Control of variable speed motors has been around for a long time in industrial applications. The trick in automotive applications is to get high power and reliability in a small, robust, cost-effective package. In most industrial applications, a 100KW drive/motor combination costs around $10K. Most are too heavy, too big and too costly. There are emerging systems out there that fit the bill, but with these systems also, getting the control algorithms right for a mobile application has proved to be a challenge. The control strategy varies as a function of the motor technology used. If you take the low speed motor approach with a high gear ratio, acceleration of the vehicle becomes an issue. If you do dual winding, that has its own problems. If you take a low gear ratio and high speed motor operation in a field weakening mode, that presents its own set of problems, especially with low inductance motors.
In most of the applications above, paying close attention to PWM noise and its isolation presents a challenge. You have to ensure that noise does not get on the CAN network, as most modern cars are drive by wire. Also, PWM noise can interfere with the radio and other communication devices in the vehicle. The drives have to be able to support regeneration and be fault tolerant. Integration of the regeneration with the brake involves reasonably complex software to get just the right feel.
The trick for motor technology in electric vehicles is to deliver high power in a small package. That usually means high speed, or if low speed, that usually means heavy. At any rate, high power/small size means heat, the enemy of electric drives. The challenge is to match the motor characteristics with the drive and have enough temperature monitoring and control to not damage the motor. If using a permanent magnet motor, excessive heat can demagnetize the motor, with a drastic reduction in performance. I personally prefer a lower speed motor for electric vehicles as I think they will last longer and are easier on the bearings and generally do not require field weakening control. There are all kinds of motors out there from high speed AC induction, permanent magnet AC, etc. In our applications so far, high torque permanent magnet AC at moderate high speed seems to fit pretty well. Motor cooling, and pressure/flow control must be carefully controlled.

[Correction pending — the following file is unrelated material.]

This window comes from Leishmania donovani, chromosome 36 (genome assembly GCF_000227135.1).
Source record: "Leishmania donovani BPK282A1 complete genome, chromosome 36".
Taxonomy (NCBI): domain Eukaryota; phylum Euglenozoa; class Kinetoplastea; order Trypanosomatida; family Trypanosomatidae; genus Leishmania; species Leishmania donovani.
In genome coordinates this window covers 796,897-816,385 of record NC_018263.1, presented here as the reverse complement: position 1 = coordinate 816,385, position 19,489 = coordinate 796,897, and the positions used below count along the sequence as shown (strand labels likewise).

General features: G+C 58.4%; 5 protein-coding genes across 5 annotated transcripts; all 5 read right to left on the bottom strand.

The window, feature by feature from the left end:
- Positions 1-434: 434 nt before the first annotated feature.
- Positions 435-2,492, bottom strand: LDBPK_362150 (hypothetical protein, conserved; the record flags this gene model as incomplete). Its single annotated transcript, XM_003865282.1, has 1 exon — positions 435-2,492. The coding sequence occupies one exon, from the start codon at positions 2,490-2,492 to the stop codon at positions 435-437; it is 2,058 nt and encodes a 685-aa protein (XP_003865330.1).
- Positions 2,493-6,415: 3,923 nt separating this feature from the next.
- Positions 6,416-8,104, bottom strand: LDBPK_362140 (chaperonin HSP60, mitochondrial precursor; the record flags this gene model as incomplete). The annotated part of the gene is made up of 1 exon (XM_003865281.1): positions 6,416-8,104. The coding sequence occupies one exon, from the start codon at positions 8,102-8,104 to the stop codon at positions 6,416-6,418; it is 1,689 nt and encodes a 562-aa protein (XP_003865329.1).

Integration of the existing vehicle controls such as the dash, accelerator pedal, shift control, etc., with the motor controls, battery management, DC/DC converter, and ancillary controls added to convert an ICE vehicle to full electric is not a trivial matter. An incredible amount of real time software managing multiple devices on multiple networks with redundancy and fault tolerance is required to insure safe operation of a vehicle. There are a couple of platforms out there that are up to the task but in order to have any amount of success you have to work closely with these suppliers to meet your requirements. This is an area of great opportunity for the electric vehicle community.
The big challenge is noise immunity and redundancy/fault tolerance. Great care must be taken to keep these systems pure. In most of our applications we use two motors driven through speed reducers to the axles to provide the motive power. This requires an electronic differential algorithm. While not outlined here, suffice it to say this requires high-speed computation of rather sophisticated algorithms in our supervisory controller.
In most of our conversions we have to add air conditioning, power steering and power brakes. Some have electric power steering inherently, but most do not. There are aftermarket items out there but you have to choose wisely as most are not documented well and if you can use the OEM equipment you are better off. Integration of these systems over CAN with the supervisory controller requires careful layout and coordination. The goal is to make the car look and feel just like any other car you may have in the driveway. When you turn the wheel, power steering feels the same, the brakes feel the same, pushing the accelerator feels the same (actually faster in most cases than the ICE version).